Just watching and hearing an avatar strike a drum doesn’t provide adequate information for remote drummers to synchronize, says Ellen Do, professor of computer science with ATLAS, who also participates in several drum circles. Drummers often use gestures, such as head motions and eye contact, to indicate part changes, turn taking and solos, she says. They also use striking force to control volume and hand position to control the timbre; they need to recognize the patterns of the rhythms (e.g., focusing on the down beats, space in-between the beats, the speed, embellishments, harmony, etc.) to play with others, she says.
A large part of the team’s research focuses on determining which of those gestures and expressive features might help remote drummers feel immersed in the collaborative musical experience and experience the enjoyment of feeling connected with each other, she says.
Hopkins, who plays guitar, piano, ukulele, bass, and drums, as well as sings, has missed jamming with other musicians during the pandemic.
“Meeting new people, sharing new ideas and the audiences– those are the things that I really, really miss,” Hopkins says. “Part of the project is figuring out how to incorporate that. Every time I hit the drum, is that enough to make you feel like I’m listening to you? That you feel connected, and that we feel in-sync with each other?”
Connecting in an isolated world
Over time the researchers plan to expand the study to include different types of musical jams, such as including more drummers, musicians playing different instruments, and even dancers that would interact with drummers, as might happen in a physically co-located drum circle, says Do.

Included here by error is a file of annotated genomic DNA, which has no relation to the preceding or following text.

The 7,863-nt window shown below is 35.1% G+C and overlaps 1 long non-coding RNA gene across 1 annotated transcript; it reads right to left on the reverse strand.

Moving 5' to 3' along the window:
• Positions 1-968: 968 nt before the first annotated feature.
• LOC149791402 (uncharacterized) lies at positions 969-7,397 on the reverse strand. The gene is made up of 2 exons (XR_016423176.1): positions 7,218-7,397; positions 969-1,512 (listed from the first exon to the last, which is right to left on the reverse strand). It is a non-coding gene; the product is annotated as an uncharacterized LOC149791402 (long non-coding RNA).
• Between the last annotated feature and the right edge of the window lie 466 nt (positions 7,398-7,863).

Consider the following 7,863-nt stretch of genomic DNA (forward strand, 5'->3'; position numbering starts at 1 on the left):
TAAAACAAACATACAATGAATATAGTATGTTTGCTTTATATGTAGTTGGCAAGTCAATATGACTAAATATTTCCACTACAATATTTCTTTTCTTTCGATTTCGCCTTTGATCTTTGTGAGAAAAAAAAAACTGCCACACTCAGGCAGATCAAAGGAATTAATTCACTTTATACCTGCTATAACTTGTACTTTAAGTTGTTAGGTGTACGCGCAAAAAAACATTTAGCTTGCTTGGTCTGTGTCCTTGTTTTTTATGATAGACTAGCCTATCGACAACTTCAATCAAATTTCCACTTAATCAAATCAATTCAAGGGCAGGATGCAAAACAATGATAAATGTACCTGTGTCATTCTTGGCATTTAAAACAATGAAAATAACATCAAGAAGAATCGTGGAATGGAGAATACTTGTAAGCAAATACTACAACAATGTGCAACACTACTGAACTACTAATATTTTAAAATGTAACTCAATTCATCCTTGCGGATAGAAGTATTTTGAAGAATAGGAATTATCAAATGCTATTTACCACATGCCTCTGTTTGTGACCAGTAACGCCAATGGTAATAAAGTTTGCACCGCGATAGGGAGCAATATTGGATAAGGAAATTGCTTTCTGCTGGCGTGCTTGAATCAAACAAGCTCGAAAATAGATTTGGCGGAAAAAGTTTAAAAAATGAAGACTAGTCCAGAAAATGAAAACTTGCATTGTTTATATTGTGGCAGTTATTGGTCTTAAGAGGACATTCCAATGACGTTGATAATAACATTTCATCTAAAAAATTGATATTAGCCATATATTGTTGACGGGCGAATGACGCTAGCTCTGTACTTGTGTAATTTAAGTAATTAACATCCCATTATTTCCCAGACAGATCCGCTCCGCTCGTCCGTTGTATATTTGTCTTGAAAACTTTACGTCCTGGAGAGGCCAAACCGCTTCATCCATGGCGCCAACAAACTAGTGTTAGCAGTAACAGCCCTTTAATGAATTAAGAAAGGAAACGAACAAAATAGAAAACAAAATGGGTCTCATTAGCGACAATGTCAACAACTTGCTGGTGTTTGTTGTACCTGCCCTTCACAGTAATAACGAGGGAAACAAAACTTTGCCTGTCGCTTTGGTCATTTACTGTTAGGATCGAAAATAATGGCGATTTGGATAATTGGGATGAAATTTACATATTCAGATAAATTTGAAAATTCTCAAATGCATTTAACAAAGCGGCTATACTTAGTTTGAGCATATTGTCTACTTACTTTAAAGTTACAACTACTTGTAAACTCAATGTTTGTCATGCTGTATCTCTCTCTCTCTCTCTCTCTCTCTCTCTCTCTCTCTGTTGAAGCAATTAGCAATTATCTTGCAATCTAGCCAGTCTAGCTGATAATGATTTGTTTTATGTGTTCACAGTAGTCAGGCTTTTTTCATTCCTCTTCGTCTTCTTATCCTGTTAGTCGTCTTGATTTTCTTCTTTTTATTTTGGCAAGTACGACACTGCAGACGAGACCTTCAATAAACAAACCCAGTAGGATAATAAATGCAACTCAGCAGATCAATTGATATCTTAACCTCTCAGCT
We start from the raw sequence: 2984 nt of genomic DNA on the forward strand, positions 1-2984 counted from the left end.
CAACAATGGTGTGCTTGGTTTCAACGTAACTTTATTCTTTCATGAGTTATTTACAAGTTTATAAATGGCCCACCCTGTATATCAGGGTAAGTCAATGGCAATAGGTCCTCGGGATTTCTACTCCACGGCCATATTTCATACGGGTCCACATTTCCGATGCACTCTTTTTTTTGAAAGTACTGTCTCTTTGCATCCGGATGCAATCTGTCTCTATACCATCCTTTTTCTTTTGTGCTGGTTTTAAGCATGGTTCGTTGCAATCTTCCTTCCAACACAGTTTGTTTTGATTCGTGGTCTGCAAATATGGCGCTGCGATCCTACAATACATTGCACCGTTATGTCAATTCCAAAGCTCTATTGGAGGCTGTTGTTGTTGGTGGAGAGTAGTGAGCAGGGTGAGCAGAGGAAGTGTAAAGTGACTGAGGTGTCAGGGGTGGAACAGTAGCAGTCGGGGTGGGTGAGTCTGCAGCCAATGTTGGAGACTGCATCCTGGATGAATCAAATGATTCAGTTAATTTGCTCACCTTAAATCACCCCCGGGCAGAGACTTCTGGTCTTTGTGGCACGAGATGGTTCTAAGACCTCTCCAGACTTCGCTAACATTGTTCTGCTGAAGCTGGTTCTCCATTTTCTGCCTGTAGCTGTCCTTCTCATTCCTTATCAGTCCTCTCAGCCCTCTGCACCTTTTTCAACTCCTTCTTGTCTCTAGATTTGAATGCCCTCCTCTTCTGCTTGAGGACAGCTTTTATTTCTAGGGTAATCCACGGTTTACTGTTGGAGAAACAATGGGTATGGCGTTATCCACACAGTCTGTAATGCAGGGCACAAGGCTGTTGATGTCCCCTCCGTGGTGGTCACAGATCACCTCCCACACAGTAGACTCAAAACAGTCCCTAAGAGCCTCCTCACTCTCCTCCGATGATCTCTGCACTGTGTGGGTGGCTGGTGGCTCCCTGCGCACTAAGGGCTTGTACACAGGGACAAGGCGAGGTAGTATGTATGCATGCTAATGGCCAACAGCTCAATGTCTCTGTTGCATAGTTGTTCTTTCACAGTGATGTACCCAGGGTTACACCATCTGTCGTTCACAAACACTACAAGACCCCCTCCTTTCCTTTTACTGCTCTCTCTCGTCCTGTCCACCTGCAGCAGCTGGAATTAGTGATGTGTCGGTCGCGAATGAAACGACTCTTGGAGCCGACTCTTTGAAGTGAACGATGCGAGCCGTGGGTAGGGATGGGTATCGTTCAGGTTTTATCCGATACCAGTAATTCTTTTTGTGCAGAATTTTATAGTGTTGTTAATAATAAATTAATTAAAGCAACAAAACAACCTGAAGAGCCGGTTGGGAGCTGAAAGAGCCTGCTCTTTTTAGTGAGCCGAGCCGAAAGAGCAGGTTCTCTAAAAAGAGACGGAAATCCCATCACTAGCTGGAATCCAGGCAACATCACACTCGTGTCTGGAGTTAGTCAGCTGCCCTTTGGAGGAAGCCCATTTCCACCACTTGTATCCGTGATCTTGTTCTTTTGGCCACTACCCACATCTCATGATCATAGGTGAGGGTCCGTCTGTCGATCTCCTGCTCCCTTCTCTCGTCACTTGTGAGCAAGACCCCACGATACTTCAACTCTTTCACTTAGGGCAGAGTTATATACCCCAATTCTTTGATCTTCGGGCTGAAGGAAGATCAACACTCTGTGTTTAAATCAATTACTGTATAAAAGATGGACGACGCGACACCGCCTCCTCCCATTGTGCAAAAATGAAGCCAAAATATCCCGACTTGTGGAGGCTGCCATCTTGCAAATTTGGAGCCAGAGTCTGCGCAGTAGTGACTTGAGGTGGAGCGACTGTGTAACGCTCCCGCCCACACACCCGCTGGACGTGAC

Soguero adds that the researchers are also exploring looping, which allows a player to record a drum beat and play it back later, as well as pseudo-haptics, visual effects created in a virtual environment that trick the brain to believe that it’s receiving information about touch and feel.
Regardless of the pandemic, connecting with people who are geographically distant allows for rich, connected, experiences with others who have a variety of talents, come from different cultures and have different perspectives, Hopkins says.
Lessons learned from the AR Drum Circle study about human-human communication, or human-agent communication (with an avatar, agent or robot) could also possibly inform other computer-supported collaborative work scenarios, such as remotely collaborating in medical procedures or auto-repairs, Do says.
“Our research raises the question, ‘Why collaborative musical experiences?’ ” says Hopkins. “Are we doing it to enjoy the company of others or because we enjoy music? How much can you strip away from either experience before you realize they are so intimately connected that designing for collaboration or musical expression alone feels disingenuous?
“Therefore, when designing the AR Drum Circle application, we focus on player-centered design strategies. Maximizing play, given the constraints of the mediating technology (augmented reality) and activity (drum circles), enables the players to feel a sense of contribution in a musical collective, giving us a much needed sense of connection in an isolated world.”
AR Drum Circle's ATLAS Team: Torin Hopkins, ATLAS PhD student, is the project manager; Darren Sholes, ATLAS PhD student, is the technical lead/network engineer; Peter Gyory, ATLAS PhD student, was the former technical lead; Hooman Hedayati, PhD student in computer science, is the project's network engineer and advisor for human-robot (avatar) interaction; and Colin Soguero, an undergraduate student studying Creative Technology & Design, is the app developer. The advisory team consists of Mark D. Gross, ATLAS director and professor of computer science; Ellen Do, ATLAS and computer science professor; Amy Banic, associate professor of computer science at the University of Wyoming and visiting ATLAS professor; and Dan Szafir, ATLAS and computer science assistant professor.
Ericsson Research Project Collaborators: Amir Gomroki, head for 5G, North America; Héctor Caltenco, senior researcher; Per-Erik Brodin, research engineer; Ali El Essaili, senior research engineer; Chris Phillips, master researcher; Alvin Jude Hari Haran, senior researcher; Per Karlsson, director, media technology research at Ericsson and head of Ericsson Research in Silicon Valley; Gunilla Berndtsson, senior researcher at Ericsson Research, Media Technologies.